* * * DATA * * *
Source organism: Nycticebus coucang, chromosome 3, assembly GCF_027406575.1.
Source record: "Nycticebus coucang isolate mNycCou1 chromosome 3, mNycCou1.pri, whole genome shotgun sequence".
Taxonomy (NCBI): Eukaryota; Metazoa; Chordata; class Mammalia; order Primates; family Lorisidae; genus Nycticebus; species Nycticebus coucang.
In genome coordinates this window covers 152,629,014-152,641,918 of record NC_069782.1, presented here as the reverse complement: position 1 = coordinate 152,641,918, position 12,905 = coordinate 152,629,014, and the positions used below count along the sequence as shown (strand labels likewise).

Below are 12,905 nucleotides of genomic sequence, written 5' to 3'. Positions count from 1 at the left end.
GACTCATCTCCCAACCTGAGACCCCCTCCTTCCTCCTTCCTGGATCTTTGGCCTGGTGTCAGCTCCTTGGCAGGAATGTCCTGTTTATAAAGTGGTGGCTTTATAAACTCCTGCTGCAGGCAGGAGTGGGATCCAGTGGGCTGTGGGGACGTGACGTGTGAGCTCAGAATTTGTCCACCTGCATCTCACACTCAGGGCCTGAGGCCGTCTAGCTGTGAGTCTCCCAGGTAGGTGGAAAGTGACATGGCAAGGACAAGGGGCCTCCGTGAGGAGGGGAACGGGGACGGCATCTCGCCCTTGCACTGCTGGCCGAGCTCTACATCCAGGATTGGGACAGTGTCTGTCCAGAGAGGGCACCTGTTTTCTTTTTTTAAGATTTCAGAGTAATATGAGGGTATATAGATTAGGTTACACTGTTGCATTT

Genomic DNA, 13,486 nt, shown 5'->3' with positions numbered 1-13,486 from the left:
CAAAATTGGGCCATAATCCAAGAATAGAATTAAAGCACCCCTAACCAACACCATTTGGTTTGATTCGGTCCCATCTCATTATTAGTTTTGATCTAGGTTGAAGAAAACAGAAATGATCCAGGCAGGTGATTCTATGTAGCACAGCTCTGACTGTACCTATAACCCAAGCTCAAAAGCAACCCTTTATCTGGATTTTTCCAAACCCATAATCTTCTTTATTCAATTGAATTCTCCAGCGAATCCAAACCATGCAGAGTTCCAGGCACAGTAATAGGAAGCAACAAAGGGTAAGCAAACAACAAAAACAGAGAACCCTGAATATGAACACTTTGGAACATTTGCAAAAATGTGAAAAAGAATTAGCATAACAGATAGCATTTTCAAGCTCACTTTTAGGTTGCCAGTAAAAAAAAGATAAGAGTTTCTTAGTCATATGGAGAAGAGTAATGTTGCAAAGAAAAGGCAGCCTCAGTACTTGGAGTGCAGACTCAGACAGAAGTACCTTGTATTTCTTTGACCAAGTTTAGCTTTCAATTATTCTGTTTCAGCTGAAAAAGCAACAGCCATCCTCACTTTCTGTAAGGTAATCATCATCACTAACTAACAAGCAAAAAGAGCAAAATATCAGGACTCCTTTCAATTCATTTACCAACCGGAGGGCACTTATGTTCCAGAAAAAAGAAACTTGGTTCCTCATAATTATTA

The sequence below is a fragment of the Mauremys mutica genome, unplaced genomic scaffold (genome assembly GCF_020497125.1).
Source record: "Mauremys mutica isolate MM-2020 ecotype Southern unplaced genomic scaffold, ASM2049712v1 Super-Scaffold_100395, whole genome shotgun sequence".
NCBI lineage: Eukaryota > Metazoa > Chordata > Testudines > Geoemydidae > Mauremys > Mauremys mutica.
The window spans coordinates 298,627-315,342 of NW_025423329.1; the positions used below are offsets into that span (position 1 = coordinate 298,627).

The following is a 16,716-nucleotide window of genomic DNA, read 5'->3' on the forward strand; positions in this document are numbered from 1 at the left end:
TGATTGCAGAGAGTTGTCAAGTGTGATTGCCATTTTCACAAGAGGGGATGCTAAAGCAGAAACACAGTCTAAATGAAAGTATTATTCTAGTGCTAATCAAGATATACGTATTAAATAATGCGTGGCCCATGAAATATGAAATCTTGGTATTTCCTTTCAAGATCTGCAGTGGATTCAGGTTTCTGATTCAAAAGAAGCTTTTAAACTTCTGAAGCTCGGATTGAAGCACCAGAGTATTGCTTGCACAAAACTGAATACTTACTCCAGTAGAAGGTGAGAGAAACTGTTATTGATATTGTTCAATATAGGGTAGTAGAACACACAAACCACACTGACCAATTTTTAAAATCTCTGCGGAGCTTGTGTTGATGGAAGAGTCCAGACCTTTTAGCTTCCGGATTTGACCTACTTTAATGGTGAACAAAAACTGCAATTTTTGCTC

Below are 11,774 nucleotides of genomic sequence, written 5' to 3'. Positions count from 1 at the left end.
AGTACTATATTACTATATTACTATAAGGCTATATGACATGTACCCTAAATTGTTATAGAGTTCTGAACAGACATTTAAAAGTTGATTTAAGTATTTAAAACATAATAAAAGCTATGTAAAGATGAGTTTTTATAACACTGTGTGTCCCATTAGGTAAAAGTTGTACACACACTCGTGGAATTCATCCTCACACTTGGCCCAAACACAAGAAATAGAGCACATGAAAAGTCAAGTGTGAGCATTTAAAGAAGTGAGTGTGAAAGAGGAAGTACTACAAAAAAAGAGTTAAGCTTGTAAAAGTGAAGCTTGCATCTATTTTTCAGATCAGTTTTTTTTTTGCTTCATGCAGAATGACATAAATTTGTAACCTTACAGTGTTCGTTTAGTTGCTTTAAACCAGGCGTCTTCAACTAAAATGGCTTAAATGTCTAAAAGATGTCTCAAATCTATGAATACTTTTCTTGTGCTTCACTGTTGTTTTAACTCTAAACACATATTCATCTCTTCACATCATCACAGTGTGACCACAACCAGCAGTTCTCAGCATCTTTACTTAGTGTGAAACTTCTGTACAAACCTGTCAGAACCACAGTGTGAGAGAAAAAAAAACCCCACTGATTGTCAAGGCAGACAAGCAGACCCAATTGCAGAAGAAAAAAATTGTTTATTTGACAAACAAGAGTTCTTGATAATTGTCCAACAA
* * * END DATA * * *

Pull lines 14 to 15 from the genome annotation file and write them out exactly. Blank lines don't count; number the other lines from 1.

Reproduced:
TGATTGCAGAGAGTTGTCAAGTGTGATTGCCATTTTCACAAGAGGGGATGCTAAAGCAGAAACACAGTCTAAATGAAAGTATTATTCTAGTGCTAATCAAGATATACGTATTAAATAATGCGTGGCCCATGAAATATGAAATCTTGGTATTTCCTTTCAAGATCTGCAGTGGATTCAGGTTTCTGATTCAAAAGAAGCTTTTAAACTTCTGAAGCTCGGATTGAAGCACCAGAGTATTGCTTGCACAAAACTGAATACTTACTCCAGTAGAAGGTGAGAGAAACTGTTATTGATATTGTTCAATATAGGGTAGTAGAACACACAAACCACACTGACCAATTTTTAAAATCTCTGCGGAGCTTGTGTTGATGGAAGAGTCCAGACCTTTTAGCTTCCGGATTTGACCTACTTTAATGGTGAACAAAAACTGCAATTTTTGCTC

Below are 11,774 nucleotides of genomic sequence, written 5' to 3'. Positions count from 1 at the left end.